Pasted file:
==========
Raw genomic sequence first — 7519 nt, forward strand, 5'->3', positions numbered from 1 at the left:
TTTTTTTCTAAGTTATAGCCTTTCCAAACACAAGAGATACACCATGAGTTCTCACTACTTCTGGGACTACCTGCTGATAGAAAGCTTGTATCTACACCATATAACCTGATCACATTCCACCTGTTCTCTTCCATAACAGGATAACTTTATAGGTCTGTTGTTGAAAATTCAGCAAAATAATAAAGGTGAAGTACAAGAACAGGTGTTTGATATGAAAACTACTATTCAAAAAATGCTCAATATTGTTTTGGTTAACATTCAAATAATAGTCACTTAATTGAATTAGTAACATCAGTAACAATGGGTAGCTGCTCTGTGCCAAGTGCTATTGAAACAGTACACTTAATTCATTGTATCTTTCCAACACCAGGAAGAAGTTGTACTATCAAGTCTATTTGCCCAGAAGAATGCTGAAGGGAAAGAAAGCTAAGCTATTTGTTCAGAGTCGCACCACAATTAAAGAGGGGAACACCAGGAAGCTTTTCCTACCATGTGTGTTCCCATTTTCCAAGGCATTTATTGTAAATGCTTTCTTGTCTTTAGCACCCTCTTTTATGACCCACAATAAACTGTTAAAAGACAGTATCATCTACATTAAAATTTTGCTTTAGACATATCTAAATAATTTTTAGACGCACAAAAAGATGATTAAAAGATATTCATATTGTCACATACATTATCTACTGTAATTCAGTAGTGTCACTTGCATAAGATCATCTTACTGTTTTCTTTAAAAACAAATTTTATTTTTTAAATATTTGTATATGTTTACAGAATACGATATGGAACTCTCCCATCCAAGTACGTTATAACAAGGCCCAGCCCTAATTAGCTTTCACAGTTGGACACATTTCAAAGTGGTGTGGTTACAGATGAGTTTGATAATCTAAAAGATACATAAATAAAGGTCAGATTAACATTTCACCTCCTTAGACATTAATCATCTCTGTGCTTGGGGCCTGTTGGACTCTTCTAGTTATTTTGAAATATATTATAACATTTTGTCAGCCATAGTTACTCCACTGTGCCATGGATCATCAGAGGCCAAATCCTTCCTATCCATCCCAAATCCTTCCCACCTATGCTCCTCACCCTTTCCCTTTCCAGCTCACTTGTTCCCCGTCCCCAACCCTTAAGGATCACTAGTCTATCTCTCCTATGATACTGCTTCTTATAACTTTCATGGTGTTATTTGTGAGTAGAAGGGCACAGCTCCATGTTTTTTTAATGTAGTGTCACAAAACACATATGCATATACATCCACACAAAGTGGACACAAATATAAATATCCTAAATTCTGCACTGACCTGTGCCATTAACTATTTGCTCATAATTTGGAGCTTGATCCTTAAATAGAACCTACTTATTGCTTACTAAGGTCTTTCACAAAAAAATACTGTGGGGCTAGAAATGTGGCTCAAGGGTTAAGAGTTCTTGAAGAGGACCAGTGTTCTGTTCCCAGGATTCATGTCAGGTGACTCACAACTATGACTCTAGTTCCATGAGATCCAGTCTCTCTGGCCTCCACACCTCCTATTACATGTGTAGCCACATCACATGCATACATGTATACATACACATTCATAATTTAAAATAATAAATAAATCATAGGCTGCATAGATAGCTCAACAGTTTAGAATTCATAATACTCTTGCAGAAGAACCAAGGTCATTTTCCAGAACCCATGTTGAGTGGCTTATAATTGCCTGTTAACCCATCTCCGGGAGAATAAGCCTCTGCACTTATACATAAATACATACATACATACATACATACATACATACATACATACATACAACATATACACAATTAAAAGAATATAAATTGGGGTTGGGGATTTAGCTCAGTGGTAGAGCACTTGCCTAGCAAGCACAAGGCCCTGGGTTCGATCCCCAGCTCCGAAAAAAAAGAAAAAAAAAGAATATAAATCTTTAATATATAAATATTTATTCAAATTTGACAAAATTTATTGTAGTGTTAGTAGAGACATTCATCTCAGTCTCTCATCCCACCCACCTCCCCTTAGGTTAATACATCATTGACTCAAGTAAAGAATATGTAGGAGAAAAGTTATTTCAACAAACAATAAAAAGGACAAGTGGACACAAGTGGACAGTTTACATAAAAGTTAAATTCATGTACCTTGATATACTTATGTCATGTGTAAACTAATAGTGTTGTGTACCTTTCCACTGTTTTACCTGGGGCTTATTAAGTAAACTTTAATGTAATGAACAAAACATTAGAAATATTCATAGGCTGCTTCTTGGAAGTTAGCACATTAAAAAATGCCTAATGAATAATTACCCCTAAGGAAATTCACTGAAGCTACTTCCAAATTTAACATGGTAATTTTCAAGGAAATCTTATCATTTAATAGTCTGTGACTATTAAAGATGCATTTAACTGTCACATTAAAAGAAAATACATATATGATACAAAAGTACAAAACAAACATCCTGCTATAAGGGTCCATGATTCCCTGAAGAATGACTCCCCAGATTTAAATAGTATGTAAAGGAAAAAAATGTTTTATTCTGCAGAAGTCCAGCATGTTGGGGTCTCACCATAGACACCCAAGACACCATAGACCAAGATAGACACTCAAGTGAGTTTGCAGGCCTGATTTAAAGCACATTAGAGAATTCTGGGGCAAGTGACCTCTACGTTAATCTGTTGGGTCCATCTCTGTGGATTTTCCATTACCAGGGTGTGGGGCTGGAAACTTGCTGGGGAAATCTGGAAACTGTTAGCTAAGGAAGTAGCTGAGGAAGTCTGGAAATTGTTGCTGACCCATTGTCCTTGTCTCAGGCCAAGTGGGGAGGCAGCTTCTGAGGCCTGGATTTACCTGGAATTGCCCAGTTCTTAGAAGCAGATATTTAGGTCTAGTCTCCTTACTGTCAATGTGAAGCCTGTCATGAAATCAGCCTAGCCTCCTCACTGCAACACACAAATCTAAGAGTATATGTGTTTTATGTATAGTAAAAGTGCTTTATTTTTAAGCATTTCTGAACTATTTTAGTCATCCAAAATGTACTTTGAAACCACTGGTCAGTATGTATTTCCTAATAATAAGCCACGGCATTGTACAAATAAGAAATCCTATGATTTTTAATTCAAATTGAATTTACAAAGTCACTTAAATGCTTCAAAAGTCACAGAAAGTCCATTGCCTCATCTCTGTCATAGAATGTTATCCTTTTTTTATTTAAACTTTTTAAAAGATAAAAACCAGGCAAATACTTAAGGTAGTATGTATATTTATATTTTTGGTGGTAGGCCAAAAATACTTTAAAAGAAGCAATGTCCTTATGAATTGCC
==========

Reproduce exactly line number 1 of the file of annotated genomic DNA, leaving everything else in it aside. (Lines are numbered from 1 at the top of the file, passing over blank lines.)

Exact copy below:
Raw genomic sequence first — 7519 nt, forward strand, 5'->3', positions numbered from 1 at the left: